Abdominal pain and diarrhea: shouldn't we drink water with cherries?

Abdominal pain and diarrhea: shouldn't we drink water with cherries?

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Everyday myth under the magnifying glass
Those who eat cherries and drink water do not need to be surprised about stomach aches. We still know this "warning" from childhood. Whether this is really true is still controversial.

As with other types of fruit, yeasts are often found on the skin of cherries. In the stomach, the unwanted germs have little chance of survival because they are killed by the stomach acid. However, if large amounts of more than half a kilogram are eaten in a very short time, the stomach can be overwhelmed. Then the yeasts ferment the sugar from the sweet cherries into alcohol. This creates carbon dioxide, which causes uncomfortable flatulence.

If you drink a lot at the same time, you can dilute the stomach acid and increase the effect.
Another theory for the cherry / water myth is that the water transports the cherries into the intestine faster and the yeast cannot be killed by the stomach acid. This could cause fermentation processes in the colon to worsen the symptoms.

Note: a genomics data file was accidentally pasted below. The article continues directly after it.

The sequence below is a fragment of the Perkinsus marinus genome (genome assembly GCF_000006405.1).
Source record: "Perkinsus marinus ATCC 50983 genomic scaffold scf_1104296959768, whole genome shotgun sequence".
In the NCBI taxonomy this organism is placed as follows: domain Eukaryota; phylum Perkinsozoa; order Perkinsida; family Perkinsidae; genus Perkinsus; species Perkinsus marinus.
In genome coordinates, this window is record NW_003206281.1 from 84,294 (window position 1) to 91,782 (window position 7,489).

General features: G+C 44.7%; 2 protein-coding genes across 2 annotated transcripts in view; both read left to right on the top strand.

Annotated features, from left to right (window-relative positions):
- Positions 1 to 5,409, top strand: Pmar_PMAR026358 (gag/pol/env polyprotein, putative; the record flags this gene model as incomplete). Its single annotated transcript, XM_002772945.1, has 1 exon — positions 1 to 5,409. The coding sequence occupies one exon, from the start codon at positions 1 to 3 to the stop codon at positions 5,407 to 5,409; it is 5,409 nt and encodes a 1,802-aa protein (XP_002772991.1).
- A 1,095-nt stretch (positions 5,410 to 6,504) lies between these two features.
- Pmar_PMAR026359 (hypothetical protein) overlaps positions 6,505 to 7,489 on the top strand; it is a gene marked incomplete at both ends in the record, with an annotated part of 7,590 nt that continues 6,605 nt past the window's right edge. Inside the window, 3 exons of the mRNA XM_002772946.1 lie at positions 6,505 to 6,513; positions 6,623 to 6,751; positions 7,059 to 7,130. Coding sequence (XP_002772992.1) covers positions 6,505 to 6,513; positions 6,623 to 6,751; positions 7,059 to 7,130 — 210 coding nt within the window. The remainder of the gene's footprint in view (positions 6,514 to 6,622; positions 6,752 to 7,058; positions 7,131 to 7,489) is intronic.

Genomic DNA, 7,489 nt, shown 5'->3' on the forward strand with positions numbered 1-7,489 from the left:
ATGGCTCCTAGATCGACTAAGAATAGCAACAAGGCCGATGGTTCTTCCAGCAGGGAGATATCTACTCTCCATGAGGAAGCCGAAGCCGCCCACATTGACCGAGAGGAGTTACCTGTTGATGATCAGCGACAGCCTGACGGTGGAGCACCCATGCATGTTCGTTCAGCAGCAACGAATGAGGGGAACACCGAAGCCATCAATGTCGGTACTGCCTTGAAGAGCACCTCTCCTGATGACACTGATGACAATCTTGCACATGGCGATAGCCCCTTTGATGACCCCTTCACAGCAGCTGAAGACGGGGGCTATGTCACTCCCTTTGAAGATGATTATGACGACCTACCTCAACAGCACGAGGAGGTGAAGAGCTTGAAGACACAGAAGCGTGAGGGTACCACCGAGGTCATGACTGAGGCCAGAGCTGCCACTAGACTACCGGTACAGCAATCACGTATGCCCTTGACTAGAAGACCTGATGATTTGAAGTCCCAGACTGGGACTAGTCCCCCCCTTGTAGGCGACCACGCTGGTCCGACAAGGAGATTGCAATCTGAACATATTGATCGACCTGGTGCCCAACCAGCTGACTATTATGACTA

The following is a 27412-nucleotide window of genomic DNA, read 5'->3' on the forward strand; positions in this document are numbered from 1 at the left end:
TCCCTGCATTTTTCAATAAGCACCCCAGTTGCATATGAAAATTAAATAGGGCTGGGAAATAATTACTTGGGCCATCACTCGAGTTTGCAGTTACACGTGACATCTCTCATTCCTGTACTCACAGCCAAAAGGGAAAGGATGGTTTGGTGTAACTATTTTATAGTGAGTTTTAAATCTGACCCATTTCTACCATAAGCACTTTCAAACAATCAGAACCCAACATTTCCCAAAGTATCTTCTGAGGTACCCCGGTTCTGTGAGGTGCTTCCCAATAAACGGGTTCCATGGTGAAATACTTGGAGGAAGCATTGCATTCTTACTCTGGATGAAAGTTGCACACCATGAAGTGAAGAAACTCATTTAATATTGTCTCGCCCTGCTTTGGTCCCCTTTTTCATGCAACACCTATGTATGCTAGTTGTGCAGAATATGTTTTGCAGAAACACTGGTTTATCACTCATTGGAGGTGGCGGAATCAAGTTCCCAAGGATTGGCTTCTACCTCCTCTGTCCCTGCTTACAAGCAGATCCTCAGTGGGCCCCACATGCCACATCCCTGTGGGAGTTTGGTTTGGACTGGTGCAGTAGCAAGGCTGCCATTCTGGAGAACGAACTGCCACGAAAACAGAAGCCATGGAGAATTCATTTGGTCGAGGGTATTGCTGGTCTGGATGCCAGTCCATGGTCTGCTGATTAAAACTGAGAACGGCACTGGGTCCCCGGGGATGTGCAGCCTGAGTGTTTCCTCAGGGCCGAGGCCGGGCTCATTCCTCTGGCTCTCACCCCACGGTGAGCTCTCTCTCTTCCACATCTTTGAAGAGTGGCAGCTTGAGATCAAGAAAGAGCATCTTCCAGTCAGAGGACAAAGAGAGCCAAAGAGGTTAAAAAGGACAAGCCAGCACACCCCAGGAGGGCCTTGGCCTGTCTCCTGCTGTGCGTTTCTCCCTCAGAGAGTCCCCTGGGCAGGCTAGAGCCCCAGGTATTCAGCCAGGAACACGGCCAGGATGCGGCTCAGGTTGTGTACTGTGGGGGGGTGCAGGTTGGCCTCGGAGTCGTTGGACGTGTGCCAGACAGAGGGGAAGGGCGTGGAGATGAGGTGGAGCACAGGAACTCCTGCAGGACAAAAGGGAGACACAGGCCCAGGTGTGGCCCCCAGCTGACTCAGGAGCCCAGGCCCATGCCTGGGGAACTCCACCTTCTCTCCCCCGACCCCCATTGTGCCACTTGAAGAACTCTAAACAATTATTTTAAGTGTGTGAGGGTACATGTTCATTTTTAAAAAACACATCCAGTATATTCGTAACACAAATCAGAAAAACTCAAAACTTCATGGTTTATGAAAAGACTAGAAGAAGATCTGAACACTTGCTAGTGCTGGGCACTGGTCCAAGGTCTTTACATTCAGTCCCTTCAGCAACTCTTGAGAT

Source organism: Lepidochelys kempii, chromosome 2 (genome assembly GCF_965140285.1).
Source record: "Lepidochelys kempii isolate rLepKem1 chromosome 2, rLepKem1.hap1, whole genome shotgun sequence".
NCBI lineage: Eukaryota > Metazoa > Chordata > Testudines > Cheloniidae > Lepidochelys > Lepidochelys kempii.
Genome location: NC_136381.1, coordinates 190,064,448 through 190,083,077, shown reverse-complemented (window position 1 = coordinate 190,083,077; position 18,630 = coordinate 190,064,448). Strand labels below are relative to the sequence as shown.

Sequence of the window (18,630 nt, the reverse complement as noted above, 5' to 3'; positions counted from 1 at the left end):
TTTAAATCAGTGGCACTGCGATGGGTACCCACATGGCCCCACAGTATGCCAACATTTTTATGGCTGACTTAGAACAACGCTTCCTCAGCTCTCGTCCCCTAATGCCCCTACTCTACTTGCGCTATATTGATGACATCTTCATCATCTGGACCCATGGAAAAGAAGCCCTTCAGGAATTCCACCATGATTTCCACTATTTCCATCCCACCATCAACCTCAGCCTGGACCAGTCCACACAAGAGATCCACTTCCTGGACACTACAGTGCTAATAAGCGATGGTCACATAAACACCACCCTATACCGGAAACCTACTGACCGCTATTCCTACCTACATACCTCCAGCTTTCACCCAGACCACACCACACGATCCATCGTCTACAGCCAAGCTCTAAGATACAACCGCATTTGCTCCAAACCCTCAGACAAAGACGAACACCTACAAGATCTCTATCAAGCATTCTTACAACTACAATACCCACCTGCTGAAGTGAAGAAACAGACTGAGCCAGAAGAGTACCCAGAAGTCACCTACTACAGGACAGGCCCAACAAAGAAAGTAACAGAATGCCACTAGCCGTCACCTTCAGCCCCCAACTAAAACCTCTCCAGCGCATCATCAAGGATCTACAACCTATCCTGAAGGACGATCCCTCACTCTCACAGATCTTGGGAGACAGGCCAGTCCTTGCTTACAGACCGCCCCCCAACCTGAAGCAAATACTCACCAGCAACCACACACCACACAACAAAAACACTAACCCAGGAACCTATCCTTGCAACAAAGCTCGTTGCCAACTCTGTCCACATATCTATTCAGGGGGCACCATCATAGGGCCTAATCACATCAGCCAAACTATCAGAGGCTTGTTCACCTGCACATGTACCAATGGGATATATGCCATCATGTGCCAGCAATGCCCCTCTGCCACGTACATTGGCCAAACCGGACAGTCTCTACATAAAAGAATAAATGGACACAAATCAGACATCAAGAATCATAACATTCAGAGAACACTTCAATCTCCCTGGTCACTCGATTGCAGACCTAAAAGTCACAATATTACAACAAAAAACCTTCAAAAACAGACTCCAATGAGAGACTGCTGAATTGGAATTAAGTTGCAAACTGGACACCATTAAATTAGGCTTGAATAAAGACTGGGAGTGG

However, our bodies are constantly confronted with microorganisms while eating and drinking, without causing us any problems. "It is much more likely that the warning is due to poor drinking water quality in earlier times," says Harald Seitz from the Federal Center for Nutrition. Germs in the water could cause flatulence and diarrhea regardless of fruit consumption. "Today, however, the drinking water is of very good quality," says Seitz.
It is best to wash the fruits thoroughly before eating to remove any germs on the skin. If you want to be on the safe side, do not eat too large quantities at once. There's nothing wrong with a glass of water with fruit.

Cherries are in high season in summer. A particularly high harvest is expected this year. According to initial estimates by the Federal Statistical Office, the quantities of sweet cherries (44,300 tons) and sour cherries (16,800 tons) are significantly higher than in the previous year.

A closer look helps when shopping. Cherries must be ripe, plump and undamaged. Ideally, the skin shines and the smooth stem is firmly attached to the fruit. The fruit stays fresh longer in the fridge. In addition to sugar and fruit acids, important ingredients are potassium, iron, B vitamins, folic acid and anthocyanins.
Heike Kreutz, respectively

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